Missouri State University’s (MSU) Springfield campus is an urban campus located in Springfield, Greene County, Missouri. Located in the southwest portion of the state, the City of Springfield is the third largest city in Missouri with a population of approximately 169,700 (2020 U.S. Census). Geographically, Springfield is located on the Springfield Plateau. The city is essentially divided by two major watersheds – the James River and the Little Sac River. A majority of the city exists within the James River watershed, so that most drainage is to south and west flowing tributaries of the James River.
The MSU campus covers approximately 225 acres located just to the southeast of downtown Springfield, in a largely residential area of the city. To the south across Grand Street is the Phelps Grove neighborhood and to the east across National Avenue is the Roundtree neighborhood. Immediately north of campus is an area of largely Greek fraternity and sorority organizations. In recent years much of the area west of campus has evolved from single-family residential to more high-density multi-residential units. Some commercial activity (generally retail and dining) is interspersed within these areas around the edges of campus.
In general, the campus is bounded on the south by Grand Street, on the west by Holland Street, on the north by Elm Street, and on the east by National Avenue, though there are several exceptions to these boundaries. Campus parking lots are present south of Grand Street, and some University buildings are present west of Holland in the northwest part of campus. Non-university properties exist within these boundaries, largely on the north end, and the campus is dissected by several city-owned streets.
There are two detention basins on MSU property: one at the southwest corner of the Grand and National intersection, and one immediately west of the Greenwood Laboratory School (GLAB). The GLAB basin was modified in 2016 to remove the existing concrete channel and replace it with an infiltration trench filled with large stones to increase the infiltration rate for the basin. The trench is bordered approximately 10 feet on either side with native plants. Underground stormwater detention is also present, as a series of vaults underlying John Q. Hammons Parkway between Bear Boulevard and Harrison Street. Several smaller underground detention vaults are present across campus.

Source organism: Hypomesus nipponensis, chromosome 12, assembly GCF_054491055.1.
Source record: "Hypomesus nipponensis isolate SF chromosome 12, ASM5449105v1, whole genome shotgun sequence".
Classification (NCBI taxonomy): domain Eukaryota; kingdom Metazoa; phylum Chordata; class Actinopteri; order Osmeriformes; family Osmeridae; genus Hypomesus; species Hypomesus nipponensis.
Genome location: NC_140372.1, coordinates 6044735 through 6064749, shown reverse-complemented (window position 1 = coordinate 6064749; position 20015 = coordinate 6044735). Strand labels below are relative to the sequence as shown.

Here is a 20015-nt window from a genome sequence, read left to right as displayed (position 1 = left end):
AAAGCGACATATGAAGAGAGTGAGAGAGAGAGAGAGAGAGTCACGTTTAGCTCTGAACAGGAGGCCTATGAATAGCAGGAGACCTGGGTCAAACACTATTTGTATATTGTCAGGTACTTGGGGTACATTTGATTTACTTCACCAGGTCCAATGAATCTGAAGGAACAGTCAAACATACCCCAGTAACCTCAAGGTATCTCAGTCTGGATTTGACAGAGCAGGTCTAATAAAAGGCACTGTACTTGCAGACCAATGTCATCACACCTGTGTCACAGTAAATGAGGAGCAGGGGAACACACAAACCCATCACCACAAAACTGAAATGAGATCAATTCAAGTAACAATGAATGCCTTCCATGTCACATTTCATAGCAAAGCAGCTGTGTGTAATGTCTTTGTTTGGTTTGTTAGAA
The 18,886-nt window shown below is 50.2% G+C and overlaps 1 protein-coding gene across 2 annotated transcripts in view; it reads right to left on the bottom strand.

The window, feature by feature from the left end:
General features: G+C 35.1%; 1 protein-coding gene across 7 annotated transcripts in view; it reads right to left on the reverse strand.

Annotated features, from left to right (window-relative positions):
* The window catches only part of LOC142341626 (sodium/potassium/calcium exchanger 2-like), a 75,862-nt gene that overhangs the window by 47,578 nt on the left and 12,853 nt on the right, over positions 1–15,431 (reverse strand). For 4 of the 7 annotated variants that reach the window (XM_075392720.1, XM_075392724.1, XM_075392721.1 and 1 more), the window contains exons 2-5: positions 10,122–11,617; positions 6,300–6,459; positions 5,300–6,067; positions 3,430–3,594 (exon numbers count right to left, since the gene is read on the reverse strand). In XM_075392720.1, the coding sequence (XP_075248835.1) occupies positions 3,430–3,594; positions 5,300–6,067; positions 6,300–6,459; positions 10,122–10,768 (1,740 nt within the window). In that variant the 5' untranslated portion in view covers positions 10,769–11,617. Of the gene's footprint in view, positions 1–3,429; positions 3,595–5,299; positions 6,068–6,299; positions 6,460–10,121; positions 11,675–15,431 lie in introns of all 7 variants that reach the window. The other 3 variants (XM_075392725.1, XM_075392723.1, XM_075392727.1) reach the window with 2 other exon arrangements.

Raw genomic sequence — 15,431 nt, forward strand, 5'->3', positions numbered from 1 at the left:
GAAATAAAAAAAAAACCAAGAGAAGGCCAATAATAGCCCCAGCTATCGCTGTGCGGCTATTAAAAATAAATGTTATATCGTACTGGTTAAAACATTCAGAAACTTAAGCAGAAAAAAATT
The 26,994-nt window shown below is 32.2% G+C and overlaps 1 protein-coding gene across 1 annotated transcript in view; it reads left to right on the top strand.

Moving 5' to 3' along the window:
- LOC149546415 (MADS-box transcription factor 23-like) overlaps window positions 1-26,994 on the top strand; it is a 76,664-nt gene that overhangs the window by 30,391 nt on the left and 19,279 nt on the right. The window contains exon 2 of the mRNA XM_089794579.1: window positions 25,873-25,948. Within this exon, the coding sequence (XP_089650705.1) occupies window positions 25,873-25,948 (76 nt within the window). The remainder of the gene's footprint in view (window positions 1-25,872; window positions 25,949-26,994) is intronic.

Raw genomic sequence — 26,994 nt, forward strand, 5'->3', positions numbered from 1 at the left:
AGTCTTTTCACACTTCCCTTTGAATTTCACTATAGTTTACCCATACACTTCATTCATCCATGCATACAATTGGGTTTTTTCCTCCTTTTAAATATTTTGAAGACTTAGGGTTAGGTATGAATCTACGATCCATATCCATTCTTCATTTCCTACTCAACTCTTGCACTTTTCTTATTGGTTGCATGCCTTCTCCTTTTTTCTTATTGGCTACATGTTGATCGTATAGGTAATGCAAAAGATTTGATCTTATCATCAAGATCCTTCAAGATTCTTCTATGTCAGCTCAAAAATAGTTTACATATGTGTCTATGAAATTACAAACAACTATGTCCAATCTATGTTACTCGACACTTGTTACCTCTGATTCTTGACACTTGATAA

A minor topographic ridge aligned northeast to southwest divides stormwater surface flow across campus such that runoff on the east side of the ridge runs to and exits campus at the Grand-National detention basin, and runoff on the west side of the ridge exits campus to the city stormwater system near the intersections of Kimbrough and Harrison streets and Grand and Holland streets.
Due to the existence of several city-owned streets cutting across campus, storm water infrastructure is a mixture of university-owned and city-owned. Storm water from municipal sources (roads) blend with storm water from campus within the existing infrastructure. For example, flow from drains on the east side of campus enter city-owned storm drains along National Avenue, along with storm water from National Avenue, which then flows south to enter the University’s detention basin at Grand and National. This blended water then exits campus at the outflow on the southeast corner of the basin. Essentially all the storm water flow from campus is blended with water from city streets or non-university properties. Click here to view a map of storm water management features at the University.
All the storm water leaving the University campus flows to Fassnight Creek, located approximately 0.5 miles south of campus. Fassnight Creek flows west to enter Wilson’s Creek. Wilson’s Creek flows west and south to become a tributary to the James River.
The James River begins upstream of Springfield and flows along the southern edge of the city. Because Springfield is located on a plateau, several tributaries begin within the city limits and flow out into the county. The majority of the city drains into tributaries of the James River. A smaller portion of the city drains into tributaries of the Little Sac River which is located north of the city.
MSU submitted a MS4 stormwater permit application in June 2022. This application was mandated by the Missouri Department of Natural Resources based on the campus location within the Springfield Urbanized Area (UA) with an onsite population of greater than >1,000 people (40 CFR part 123). The agency awarded a permit to the University in August 2022, with an expiration date of September 30, 2026. A campus stormwater management plan will be developed and implemented during this initial permit period.